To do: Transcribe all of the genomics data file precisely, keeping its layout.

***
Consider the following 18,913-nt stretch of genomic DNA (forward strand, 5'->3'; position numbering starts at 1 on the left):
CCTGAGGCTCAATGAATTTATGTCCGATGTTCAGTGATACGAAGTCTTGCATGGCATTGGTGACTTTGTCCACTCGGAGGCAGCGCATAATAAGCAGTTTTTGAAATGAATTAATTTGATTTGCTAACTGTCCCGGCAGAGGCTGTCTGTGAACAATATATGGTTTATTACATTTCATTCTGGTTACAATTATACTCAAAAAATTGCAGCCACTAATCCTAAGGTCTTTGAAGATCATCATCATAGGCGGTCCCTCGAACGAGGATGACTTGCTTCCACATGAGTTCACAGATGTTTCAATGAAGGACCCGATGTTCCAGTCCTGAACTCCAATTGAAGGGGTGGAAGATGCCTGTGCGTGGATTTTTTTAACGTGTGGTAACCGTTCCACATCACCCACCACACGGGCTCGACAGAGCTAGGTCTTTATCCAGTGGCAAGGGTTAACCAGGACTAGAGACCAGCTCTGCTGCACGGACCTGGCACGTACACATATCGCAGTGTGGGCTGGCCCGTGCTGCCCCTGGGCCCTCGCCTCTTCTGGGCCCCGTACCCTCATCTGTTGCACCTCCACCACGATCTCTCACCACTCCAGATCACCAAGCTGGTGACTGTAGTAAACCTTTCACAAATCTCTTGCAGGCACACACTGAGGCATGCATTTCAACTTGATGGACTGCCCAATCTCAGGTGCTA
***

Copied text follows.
Consider the following 18,913-nt stretch of genomic DNA (forward strand, 5'->3'; position numbering starts at 1 on the left):
CCTGAGGCTCAATGAATTTATGTCCGATGTTCAGTGATACGAAGTCTTGCATGGCATTGGTGACTTTGTCCACTCGGAGGCAGCGCATAATAAGCAGTTTTTGAAATGAATTAATTTGATTTGCTAACTGTCCCGGCAGAGGCTGTCTGTGAACAATATATGGTTTATTACATTTCATTCTGGTTACAATTATACTCAAAAAATTGCAGCCACTAATCCTAAGGTCTTTGAAGATCATCATCATAGGCGGTCCCTCGAACGAGGATGACTTGCTTCCACATGAGTTCACAGATGTTTCAATGAAGGACCCGATGTTCCAGTCCTGAACTCCAATTGAAGGGGTGGAAGATGCCTGTGCGTGGATTTTTTTAACGTGTGGTAACCGTTCCACATCACCCACCACACGGGCTCGACAGAGCTAGGTCTTTATCCAGTGGCAAGGGTTAACCAGGACTAGAGACCAGCTCTGCTGCACGGACCTGGCACGTACACATATCGCAGTGTGGGCTGGCCCGTGCTGCCCCTGGGCCCTCGCCTCTTCTGGGCCCCGTACCCTCATCTGTTGCACCTCCACCACGATCTCTCACCACTCCAGATCACCAAGCTGGTGACTGTAGTAAACCTTTCACAAATCTCTTGCAGGCACACACTGAGGCATGCATTTCAACTTGATGGACTGCCCAATCTCAGGTGCTA